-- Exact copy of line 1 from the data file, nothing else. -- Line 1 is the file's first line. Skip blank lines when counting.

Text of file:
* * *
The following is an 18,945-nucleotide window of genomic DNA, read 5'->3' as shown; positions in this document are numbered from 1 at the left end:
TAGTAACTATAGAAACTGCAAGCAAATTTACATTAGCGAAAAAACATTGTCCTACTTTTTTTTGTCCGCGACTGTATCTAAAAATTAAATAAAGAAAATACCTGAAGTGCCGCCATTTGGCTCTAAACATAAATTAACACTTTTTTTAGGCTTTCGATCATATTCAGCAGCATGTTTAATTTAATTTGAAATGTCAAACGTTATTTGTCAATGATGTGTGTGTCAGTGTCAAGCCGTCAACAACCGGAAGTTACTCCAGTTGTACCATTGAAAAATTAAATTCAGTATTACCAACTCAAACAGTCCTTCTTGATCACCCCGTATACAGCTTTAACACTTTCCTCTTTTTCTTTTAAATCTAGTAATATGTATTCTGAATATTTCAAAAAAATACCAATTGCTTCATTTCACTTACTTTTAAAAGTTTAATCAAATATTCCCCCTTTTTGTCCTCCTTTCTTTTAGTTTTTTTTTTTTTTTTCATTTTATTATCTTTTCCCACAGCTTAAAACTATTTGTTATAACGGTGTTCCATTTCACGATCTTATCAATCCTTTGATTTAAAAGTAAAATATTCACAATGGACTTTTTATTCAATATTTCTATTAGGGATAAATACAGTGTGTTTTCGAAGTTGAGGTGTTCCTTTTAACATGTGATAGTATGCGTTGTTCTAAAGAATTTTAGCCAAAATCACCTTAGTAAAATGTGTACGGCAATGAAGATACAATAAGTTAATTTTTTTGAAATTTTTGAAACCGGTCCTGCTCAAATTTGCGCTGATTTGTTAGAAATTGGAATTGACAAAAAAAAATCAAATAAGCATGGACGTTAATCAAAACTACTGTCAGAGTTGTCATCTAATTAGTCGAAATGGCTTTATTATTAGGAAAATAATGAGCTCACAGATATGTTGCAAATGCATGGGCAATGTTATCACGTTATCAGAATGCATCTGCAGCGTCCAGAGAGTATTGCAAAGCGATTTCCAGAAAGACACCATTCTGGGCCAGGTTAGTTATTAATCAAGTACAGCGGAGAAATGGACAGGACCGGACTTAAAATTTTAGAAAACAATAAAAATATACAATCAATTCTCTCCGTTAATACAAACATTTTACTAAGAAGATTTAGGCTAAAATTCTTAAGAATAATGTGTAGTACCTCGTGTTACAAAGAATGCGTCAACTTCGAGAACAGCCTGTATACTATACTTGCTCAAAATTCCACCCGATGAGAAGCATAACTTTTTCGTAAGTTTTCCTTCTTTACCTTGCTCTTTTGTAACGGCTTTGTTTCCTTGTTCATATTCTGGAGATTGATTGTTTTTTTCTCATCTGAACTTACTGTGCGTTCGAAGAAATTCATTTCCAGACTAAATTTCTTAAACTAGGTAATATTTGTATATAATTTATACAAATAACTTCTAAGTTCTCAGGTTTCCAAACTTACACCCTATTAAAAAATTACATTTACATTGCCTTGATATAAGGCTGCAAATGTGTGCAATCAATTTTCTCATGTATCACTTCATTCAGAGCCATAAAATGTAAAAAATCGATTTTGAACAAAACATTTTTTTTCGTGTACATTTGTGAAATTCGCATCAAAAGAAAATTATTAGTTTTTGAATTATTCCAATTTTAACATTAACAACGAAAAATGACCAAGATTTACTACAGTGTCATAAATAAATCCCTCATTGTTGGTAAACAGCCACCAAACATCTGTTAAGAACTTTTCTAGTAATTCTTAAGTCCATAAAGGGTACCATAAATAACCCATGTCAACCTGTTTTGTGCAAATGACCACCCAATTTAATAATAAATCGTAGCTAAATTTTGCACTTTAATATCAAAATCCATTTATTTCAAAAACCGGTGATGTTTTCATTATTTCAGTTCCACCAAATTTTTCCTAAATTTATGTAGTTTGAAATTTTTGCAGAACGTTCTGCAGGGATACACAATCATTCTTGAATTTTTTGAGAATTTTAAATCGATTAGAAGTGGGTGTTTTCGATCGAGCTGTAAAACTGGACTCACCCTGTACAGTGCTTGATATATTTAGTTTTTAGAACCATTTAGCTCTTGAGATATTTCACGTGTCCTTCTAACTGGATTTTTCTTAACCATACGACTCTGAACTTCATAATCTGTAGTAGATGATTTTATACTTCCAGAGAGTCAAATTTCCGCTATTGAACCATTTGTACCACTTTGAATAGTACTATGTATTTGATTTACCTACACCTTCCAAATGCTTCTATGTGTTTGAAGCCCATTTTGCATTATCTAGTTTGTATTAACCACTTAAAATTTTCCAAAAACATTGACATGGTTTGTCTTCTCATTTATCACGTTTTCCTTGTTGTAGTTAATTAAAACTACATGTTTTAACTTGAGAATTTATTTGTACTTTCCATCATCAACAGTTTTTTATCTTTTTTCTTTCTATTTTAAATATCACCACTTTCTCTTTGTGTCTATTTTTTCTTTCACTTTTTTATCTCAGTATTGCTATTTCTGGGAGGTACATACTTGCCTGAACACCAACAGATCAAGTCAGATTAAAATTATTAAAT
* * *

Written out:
The following is an 18,945-nucleotide window of genomic DNA, read 5'->3' as shown; positions in this document are numbered from 1 at the left end: